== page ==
K-pop bands build fresh following in Japan – can Seoul harness music’s soft power to improve ties with Tokyo?
Korean girl bands TWICE and Gfriend, and boy bands BTS and Seventeen, have made the leap into the music market in Japan, and their popularity could burnish country’s image there, but experts doubt it will bring about a political warming
In the political arena, relations between South Korea and Japan remain fraught over issues dating back to the war, but in the world of pop culture, the ties between the two countries are quite the opposite.
Girl band TWICE, for instance, are red hot in Japan. The band appeared on a year-end television music show, and in February the group starred in a commercial for cellphones. Meanwhile, top boy band BTS, though less physically visible in Japan, sold 500,000 albums in the neighbouring country last year, going double platinum.
These successes indicate the Japanese market is ready to rave about K-pop again.
The South Korean sound’s initial popularity in Japan was led by bands such as BoA, TVXQ, Girls’ Generation and Kara. But in 2012, then-South Korean president Lee Myung-bak visited the disputed Dokdo Island (known as Takeshima Island in Japan) and diplomatic relations between Seoul and Tokyo were frozen. This affected cultural ties.
But slowly, as bands such as TWICE (which have three Japanese members) appeal to Japanese music fans, and the global frenzy over the boy band BTS naturally lands in Japan, the K-pop industry is once again more willing to make big leaps into the music market there.
Last month, rookie K-pop boy band Seventeen said they would release their debut Japanese album on May 30. The announcement came at a Seventeen concert in Yokohama, Japan, the first leg of the band’s 2018 Japanese Arena Tour, which also featured concerts in Osaka and Nagoya.
Similarly, girl band GFriend will make their Japanese concert debut in May. For the past two years, the six-member band have gained significant popularity for such hit songs as Rough and Glass Bead.
Aside from their own concerts, Seventeen and GFriend will take part in the KCON Japan convention of Korean pop culture on April 13 in Chiba, east Tokyo, joining other K-pop stars such as Wanna One, TWICE, Wooyoung of 2PM, Gugudan, Pentagon, Sunmi, Monsta X, SF9, Samuel, Stray Kids, Golden Child and Fromis 9.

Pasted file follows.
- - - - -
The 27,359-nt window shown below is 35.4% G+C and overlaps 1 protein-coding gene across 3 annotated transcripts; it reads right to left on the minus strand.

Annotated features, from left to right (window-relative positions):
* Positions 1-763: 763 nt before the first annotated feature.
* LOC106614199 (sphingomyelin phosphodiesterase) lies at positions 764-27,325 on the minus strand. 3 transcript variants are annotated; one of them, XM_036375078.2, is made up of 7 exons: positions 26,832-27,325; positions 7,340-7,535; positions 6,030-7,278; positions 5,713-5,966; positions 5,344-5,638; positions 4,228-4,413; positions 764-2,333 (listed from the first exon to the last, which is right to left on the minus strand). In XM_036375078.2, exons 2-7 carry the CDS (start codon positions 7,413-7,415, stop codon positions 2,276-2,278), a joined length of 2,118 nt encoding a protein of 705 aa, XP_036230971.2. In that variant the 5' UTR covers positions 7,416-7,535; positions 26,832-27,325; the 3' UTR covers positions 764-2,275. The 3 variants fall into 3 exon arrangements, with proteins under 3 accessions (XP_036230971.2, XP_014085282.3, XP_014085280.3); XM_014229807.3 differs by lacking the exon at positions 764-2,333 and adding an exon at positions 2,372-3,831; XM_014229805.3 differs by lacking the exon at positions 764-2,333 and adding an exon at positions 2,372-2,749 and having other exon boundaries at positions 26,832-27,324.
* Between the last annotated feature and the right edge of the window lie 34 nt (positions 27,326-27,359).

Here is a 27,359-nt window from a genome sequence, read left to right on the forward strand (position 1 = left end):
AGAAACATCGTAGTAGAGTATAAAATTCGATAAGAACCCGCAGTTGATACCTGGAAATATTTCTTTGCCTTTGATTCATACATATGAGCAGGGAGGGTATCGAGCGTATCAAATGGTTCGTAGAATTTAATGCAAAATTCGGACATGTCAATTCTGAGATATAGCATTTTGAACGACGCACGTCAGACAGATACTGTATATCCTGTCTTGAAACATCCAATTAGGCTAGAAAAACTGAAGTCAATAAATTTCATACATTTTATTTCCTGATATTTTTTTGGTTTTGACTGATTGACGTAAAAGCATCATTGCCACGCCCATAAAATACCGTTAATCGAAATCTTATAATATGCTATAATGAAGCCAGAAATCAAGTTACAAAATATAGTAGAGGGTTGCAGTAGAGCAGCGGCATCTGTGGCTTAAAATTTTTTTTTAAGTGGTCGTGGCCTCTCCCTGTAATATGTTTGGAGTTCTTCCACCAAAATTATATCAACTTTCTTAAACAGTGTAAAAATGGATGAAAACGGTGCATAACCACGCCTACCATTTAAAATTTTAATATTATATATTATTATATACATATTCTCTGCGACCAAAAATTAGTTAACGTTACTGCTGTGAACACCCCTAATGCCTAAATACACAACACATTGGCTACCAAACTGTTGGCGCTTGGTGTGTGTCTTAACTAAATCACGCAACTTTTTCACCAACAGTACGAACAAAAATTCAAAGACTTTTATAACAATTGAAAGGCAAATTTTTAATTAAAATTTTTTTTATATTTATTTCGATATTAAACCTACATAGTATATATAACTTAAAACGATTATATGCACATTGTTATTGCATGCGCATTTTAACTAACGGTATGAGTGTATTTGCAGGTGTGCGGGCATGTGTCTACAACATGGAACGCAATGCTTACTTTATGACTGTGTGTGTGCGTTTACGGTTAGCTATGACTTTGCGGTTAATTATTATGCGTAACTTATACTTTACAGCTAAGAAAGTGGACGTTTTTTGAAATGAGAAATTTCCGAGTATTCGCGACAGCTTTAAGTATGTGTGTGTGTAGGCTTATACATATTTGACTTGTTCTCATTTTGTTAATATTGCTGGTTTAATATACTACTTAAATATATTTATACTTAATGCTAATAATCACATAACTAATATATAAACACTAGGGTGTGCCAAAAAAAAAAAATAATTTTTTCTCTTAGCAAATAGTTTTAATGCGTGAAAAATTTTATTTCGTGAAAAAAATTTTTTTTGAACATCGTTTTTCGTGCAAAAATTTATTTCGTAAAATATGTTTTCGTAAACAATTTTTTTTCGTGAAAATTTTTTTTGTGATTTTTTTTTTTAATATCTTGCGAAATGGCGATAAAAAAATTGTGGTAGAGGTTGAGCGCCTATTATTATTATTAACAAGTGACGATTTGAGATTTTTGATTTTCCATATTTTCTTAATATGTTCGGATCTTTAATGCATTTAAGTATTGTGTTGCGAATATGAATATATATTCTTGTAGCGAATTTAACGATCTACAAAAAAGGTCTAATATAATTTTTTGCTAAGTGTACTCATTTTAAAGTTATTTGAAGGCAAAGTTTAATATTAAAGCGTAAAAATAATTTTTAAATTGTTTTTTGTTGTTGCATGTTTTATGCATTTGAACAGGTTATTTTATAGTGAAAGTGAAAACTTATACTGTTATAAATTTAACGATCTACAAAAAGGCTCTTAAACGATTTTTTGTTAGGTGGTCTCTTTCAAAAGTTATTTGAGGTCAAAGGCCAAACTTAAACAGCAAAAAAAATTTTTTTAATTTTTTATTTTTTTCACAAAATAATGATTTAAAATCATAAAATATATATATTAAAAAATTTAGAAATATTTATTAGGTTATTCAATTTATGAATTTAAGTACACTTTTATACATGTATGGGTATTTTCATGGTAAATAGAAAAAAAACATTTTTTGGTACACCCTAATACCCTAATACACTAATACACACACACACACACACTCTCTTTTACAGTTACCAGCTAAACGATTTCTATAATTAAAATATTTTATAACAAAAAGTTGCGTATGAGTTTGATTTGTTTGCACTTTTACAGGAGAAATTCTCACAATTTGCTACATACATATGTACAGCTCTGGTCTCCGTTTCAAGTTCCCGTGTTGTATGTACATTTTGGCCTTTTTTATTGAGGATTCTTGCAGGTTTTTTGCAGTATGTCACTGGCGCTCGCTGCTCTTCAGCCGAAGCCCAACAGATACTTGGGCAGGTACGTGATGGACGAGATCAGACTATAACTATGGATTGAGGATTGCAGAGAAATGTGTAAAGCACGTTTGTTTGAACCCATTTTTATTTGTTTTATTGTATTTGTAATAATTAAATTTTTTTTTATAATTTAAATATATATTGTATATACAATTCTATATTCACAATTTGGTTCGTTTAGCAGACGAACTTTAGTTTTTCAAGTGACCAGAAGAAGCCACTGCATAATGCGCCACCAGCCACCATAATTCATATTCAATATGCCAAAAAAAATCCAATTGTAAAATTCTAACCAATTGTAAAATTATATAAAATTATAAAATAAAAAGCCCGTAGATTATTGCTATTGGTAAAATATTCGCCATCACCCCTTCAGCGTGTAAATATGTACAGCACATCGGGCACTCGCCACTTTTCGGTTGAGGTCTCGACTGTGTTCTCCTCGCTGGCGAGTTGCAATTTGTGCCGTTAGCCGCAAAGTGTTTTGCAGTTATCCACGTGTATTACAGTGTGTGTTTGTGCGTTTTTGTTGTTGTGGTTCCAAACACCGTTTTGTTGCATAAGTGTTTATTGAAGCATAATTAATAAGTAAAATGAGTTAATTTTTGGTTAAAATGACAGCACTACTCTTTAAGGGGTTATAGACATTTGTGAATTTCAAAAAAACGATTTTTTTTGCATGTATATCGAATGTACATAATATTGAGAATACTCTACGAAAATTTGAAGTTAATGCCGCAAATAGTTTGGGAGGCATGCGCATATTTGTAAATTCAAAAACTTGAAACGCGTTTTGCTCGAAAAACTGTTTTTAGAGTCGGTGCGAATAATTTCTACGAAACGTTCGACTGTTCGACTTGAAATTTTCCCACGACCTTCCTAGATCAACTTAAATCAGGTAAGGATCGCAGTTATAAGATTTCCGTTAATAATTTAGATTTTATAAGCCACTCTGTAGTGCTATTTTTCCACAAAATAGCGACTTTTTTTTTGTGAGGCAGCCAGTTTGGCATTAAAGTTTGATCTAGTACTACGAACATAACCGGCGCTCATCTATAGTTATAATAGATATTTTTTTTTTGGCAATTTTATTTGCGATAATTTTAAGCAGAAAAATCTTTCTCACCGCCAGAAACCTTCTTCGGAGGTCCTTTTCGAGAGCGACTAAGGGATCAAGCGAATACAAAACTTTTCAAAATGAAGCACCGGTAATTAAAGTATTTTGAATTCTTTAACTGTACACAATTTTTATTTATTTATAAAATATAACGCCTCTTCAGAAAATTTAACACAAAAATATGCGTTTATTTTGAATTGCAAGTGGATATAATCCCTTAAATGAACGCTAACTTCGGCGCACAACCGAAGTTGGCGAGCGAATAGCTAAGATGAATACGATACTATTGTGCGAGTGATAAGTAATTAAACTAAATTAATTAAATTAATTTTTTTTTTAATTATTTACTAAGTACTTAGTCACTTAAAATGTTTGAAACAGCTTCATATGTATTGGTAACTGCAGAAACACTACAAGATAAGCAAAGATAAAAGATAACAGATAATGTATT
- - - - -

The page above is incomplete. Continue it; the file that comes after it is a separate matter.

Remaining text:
Solo singers Junggigo, known for the 2014 top Korean hit Some, and Samuel also released albums in Japan last month.
Could this heightened surge in South Korea’s soft power – music in particular – play a role in untangling thorny, rough knots in the political arena between the two neighbouring countries?
“I think it’s better to understand that the Japanese music market gives merit to Korean musicians. The criteria for gauging how active an artist is in the Japanese market should be in the number of concerts. South Korean musicians such as Big Bang used to perform there frequently,” says Jang Min-gi, project researcher at Korea Creative Content Agency.
The Japanese market remains open to South Korean musicians, where their popularity can turn into long-lasting fandom.
“The advancement of more Korean pop artists into the Japanese market makes sense,” Jang says. “As to whether we can anticipate heightened activity in pop culture to affect political ties, it would be realistic to assume Korea’s national image may improve in the eyes of the public, but whether that image improvement will spill over into political issues may vary by issue.”
“For K-pop or hallyu [the Korean wave] to really take off in earnest, the ties between Seoul and Tokyo will have to pick up as well,” said Lee Geun, a professor of the Graduate School of International Studies at Seoul National University.
How could diplomatic ties between the two turn warmer? “If … a liberal government takes power in Japan while a conservative one does in Korea,” said Lee.
Read the original article in The Korea Times